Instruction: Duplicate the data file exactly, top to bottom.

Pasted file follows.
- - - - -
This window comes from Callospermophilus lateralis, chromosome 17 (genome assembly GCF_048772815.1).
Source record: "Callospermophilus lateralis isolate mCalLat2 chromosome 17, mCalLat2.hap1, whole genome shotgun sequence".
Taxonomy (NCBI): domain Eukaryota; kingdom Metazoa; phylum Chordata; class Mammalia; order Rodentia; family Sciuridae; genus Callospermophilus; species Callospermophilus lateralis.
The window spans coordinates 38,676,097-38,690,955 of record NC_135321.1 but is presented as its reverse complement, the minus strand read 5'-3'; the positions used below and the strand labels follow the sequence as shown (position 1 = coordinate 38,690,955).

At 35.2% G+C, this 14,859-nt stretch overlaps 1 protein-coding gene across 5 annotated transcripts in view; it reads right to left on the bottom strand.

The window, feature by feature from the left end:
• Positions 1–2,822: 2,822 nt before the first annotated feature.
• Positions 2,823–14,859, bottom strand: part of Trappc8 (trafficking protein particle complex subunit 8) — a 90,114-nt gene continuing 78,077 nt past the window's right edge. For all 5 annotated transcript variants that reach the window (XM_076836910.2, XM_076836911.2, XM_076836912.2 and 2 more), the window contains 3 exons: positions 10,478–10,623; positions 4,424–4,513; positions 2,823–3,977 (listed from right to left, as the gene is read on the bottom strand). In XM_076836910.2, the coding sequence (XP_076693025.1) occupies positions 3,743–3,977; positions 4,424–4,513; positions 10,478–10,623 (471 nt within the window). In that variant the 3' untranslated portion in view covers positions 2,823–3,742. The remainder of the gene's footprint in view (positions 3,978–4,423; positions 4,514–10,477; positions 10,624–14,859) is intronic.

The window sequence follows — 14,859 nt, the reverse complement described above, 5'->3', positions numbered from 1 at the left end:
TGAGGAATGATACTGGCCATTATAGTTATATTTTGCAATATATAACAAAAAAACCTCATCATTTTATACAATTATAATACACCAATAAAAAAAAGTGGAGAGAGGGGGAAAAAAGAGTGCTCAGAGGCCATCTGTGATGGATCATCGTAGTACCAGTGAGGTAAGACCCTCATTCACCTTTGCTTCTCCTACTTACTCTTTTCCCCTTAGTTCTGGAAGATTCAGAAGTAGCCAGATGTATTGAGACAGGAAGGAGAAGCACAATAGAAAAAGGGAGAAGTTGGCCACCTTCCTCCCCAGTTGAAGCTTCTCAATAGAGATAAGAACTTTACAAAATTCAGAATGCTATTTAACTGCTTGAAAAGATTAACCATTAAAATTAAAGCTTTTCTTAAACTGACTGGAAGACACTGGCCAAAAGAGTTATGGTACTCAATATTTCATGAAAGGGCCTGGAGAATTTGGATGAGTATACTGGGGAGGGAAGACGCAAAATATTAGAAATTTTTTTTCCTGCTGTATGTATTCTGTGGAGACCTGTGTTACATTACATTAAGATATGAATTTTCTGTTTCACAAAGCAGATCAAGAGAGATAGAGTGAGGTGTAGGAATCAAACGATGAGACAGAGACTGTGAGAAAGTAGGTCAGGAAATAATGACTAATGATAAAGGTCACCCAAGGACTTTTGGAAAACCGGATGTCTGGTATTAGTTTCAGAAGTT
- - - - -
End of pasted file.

This window comes from Callospermophilus lateralis, chromosome 17 (genome assembly GCF_048772815.1).
Source record: "Callospermophilus lateralis isolate mCalLat2 chromosome 17, mCalLat2.hap1, whole genome shotgun sequence".
Taxonomy (NCBI): domain Eukaryota; kingdom Metazoa; phylum Chordata; class Mammalia; order Rodentia; family Sciuridae; genus Callospermophilus; species Callospermophilus lateralis.
The window spans coordinates 38,676,097-38,690,955 of record NC_135321.1 but is presented as its reverse complement, the minus strand read 5'-3'; the positions used below and the strand labels follow the sequence as shown (position 1 = coordinate 38,690,955).

At 35.2% G+C, this 14,859-nt stretch overlaps 1 protein-coding gene across 5 annotated transcripts in view; it reads right to left on the bottom strand.

The window, feature by feature from the left end:
• Positions 1–2,822: 2,822 nt before the first annotated feature.
• Positions 2,823–14,859, bottom strand: part of Trappc8 (trafficking protein particle complex subunit 8) — a 90,114-nt gene continuing 78,077 nt past the window's right edge. For all 5 annotated transcript variants that reach the window (XM_076836910.2, XM_076836911.2, XM_076836912.2 and 2 more), the window contains 3 exons: positions 10,478–10,623; positions 4,424–4,513; positions 2,823–3,977 (listed from right to left, as the gene is read on the bottom strand). In XM_076836910.2, the coding sequence (XP_076693025.1) occupies positions 3,743–3,977; positions 4,424–4,513; positions 10,478–10,623 (471 nt within the window). In that variant the 3' untranslated portion in view covers positions 2,823–3,742. The remainder of the gene's footprint in view (positions 3,978–4,423; positions 4,514–10,477; positions 10,624–14,859) is intronic.

The window sequence follows — 14,859 nt, the reverse complement described above, 5'->3', positions numbered from 1 at the left end:
TGAGGAATGATACTGGCCATTATAGTTATATTTTGCAATATATAACAAAAAAACCTCATCATTTTATACAATTATAATACACCAATAAAAAAAAGTGGAGAGAGGGGGAAAAAAGAGTGCTCAGAGGCCATCTGTGATGGATCATCGTAGTACCAGTGAGGTAAGACCCTCATTCACCTTTGCTTCTCCTACTTACTCTTTTCCCCTTAGTTCTGGAAGATTCAGAAGTAGCCAGATGTATTGAGACAGGAAGGAGAAGCACAATAGAAAAAGGGAGAAGTTGGCCACCTTCCTCCCCAGTTGAAGCTTCTCAATAGAGATAAGAACTTTACAAAATTCAGAATGCTATTTAACTGCTTGAAAAGATTAACCATTAAAATTAAAGCTTTTCTTAAACTGACTGGAAGACACTGGCCAAAAGAGTTATGGTACTCAATATTTCATGAAAGGGCCTGGAGAATTTGGATGAGTATACTGGGGAGGGAAGACGCAAAATATTAGAAATTTTTTTTCCTGCTGTATGTATTCTGTGGAGACCTGTGTTACATTACATTAAGATATGAATTTTCTGTTTCACAAAGCAGATCAAGAGAGATAGAGTGAGGTGTAGGAATCAAACGATGAGACAGAGACTGTGAGAAAGTAGGTCAGGAAATAATGACTAATGATAAAGGTCACCCAAGGACTTTTGGAAAACCGGATGTCTGGTATTAGTTTCAGAAGTT